He took up criticizing antievolution claims in letters to the editor of newspapers and in online fora. His stance in these matters has been one of theistic evolution, with the concern that science be taught in science classes, and non-science be taught elsewhere. He participated in Fidonet echoes, particularly the Science Echo, from 1988 to 1994. In 1989, he began operating his own BBS, first as an RBBS-Net node and later as a Fidonet node. He started the Neural-Net Echo in 1989, and the Evolution Echo in 1991. He became a participant in the Usenet talk.origins newsgroup in 1991. By 1995, he had contributed a FAQ on punctuated equilibria to the TalkOrigins Archive, as well as the Jargon and Biographica compilations. He also created his own set of web pages dealing with scientific creationism in 1995.[citation needed]

In 1997, he presented at the "Naturalism, Theism, and the Scientific Enterprise" conference held by intelligent design advocates in Austin, Texas, giving a defense of methodological naturalism.[4] He also assisted the National Center for Science Education that year with regard to the review of science textbooks undertaken by the state of Texas.[citation needed]

In 2001, he presented opposite William A. Dembski at the Center for Theology and the Natural Sciences/American Association for the Advancement of Science "Interpreting Evolution" conference at Haverford College, Haverford, Pennsylvania. Brett Vickers turned over care and maintenance of the TalkOrigins Archive to him late in 2001. He established a group of about a dozen volunteers, the TalkOrigins Archive Delegation, to handle needed maintenance and updates of the site. He also established the Antievolution.org site in 2001 as a place to collect critical information on the antievolution movement. In 2002, he presented at the "Evolution and Intelligent Design" session of the CSICOP 4th World Skeptics conference in Burbank, California, along with Massimo Pigliucci, Kenneth Miller, Paul Nelson, and William A. Dembski.[5]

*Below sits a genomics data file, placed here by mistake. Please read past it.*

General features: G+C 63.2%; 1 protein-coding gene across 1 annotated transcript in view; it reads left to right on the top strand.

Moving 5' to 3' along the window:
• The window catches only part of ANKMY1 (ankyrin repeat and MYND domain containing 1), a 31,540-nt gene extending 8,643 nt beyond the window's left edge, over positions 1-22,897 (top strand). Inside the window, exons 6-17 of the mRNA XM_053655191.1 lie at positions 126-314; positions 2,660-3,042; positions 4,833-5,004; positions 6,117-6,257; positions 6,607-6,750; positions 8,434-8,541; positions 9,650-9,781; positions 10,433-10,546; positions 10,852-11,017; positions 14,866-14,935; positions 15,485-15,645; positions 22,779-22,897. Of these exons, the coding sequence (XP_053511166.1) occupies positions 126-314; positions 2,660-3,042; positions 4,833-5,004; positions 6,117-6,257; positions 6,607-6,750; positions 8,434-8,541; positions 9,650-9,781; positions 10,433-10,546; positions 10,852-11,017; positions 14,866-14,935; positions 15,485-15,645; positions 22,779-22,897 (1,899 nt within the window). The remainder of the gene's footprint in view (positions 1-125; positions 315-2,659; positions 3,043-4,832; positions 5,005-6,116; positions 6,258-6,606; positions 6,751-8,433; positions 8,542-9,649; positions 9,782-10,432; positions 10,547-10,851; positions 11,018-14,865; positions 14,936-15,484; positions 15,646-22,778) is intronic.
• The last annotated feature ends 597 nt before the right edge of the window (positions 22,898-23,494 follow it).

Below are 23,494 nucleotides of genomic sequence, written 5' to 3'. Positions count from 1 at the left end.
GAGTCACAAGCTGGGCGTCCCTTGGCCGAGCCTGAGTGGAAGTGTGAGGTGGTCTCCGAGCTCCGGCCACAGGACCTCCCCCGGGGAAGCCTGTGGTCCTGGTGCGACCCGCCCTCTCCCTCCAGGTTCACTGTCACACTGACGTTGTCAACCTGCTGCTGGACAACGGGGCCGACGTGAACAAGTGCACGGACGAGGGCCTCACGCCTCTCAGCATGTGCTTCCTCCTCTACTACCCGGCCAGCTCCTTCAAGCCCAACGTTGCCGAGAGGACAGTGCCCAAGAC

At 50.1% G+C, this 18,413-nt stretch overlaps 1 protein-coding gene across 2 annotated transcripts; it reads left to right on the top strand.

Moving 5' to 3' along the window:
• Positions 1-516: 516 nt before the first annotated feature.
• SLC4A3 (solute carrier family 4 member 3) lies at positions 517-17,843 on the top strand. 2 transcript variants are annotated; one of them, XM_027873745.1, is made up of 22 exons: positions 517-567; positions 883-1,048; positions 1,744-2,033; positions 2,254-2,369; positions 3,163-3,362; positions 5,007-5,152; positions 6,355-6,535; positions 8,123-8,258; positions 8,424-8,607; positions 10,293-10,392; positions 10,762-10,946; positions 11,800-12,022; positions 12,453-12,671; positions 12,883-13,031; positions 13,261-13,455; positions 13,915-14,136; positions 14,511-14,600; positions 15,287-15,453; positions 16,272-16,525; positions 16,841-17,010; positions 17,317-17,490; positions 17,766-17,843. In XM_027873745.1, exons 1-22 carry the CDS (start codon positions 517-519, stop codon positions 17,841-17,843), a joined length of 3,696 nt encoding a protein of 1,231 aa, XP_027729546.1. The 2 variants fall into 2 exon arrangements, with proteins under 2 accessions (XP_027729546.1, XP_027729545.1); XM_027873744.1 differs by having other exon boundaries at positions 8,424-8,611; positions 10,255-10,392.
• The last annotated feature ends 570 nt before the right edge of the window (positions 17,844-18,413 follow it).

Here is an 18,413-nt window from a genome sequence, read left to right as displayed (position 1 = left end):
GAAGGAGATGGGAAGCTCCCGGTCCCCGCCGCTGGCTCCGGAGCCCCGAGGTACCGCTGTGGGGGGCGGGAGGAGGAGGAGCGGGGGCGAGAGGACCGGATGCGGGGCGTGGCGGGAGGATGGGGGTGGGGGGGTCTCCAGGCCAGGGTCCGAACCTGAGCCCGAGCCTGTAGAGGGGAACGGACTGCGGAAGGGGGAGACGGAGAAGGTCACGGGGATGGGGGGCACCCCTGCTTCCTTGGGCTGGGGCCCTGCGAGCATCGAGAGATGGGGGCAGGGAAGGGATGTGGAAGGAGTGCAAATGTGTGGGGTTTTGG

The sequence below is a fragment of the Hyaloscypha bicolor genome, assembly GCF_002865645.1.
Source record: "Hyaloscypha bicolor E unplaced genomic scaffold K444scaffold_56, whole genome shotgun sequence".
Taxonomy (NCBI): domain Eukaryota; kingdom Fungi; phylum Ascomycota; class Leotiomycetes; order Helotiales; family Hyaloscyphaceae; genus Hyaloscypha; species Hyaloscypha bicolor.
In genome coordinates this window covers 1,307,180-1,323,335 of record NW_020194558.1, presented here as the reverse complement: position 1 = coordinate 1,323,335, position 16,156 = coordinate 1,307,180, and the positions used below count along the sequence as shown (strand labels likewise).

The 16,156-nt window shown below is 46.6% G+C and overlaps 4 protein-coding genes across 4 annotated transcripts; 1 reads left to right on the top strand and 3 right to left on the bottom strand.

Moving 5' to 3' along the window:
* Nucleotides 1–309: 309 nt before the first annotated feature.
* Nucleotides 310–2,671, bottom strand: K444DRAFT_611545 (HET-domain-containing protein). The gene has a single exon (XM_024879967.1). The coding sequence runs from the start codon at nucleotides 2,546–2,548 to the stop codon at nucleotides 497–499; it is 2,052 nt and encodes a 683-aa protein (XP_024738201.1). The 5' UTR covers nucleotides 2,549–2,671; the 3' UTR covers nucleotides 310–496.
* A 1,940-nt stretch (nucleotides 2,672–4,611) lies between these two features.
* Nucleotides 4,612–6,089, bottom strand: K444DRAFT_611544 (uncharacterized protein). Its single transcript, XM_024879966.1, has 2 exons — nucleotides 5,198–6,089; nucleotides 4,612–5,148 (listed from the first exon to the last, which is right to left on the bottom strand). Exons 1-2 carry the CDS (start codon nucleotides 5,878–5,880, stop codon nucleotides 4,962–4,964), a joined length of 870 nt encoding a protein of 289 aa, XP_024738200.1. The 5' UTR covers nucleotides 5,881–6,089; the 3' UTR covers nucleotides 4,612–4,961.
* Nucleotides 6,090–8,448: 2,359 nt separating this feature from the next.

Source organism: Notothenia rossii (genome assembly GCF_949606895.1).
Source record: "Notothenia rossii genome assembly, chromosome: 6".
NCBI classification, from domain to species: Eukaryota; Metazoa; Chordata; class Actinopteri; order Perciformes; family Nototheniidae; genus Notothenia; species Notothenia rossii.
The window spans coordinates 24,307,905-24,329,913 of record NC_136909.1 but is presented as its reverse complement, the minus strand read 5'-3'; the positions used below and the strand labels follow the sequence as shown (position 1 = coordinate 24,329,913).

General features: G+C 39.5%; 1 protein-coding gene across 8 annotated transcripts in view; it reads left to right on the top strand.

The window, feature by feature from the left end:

In 2003, he took the position of Information Project Director at NCSE.[6]

In 2004, he helped establish the Panda's Thumb weblog. While hospitalized following emergency surgery resulting from chronic ulcerative colitis, he established his personal weblog, The Austringer.[citation needed]

The Austringer[edit]

The Austringer is the personal weblog of Elsberry, initiated during a 2004 hospitalization as a convenient way to keep friends and family updated on developments. The title derives from falconry jargon for a person who flies a short-wing hawk. While posts cover falconry, science, wildlife, computation, and media issues, the most notable posts concern science education and the antievolution movement. These have included substantial materials concerning Discovery Institute intelligent design campaigns, the Sternberg peer review controversy, and Expelled: No Intelligence Allowed.

This blog has figured significantly in the ongoing creationism–evolution controversy. For example, The Austringer is a major contributor to the Florida school science curricula debate.[7][8]



  1. ^ a b Jeffrey P. Moran (7 March 2012). American Genesis: The Evolution Controversies from Scopes to Creation Science. Oxford University Press. pp. 161–. ISBN 978-0-19-991348-0.
  2. ^ Candidate: Story on me is wrong, Ron Matus, St Petersburg Times, 26 June 2007
  3. ^ LinkedIn Profile Page
  4. ^ Elsberry, Wesley R. (5 December 1996). "Enterprising Science Needs Naturalism: Written for the 1997 UT Austin conference on Naturalism, Theism, and the Scientific Enterprise". Talk Reason. Retrieved 23 August 2013.
  5. ^ "Fourth World Skeptics Conference in Burbank a Lively Foment of Ideas". The Skeptical Inquirer. Vol. 26 no. 5. The Committee for Skeptical Inquiry. October 2002. Retrieved November 7, 2017.
  6. ^ "Happy Darwin Day!". National Center for Science Education. February 12, 2004. Retrieved November 7, 2017.
  7. ^ Matus, Ron (2007-07-03). "Blogger riles state's No. 2 school chief". The Miami Herald. pp. Page B8
  8. ^ Lakeland Native Elsberry Speaks Out, John Chambliss, Lakeland Ledger, November 21, 2007
  9. ^ a b Young, Matt; Edis, Taner. Why Intelligent Design Fails: A Scientific Critique of the New Creationism. Rutgers University Press. p. 224. ISBN 0-8135-3872-6.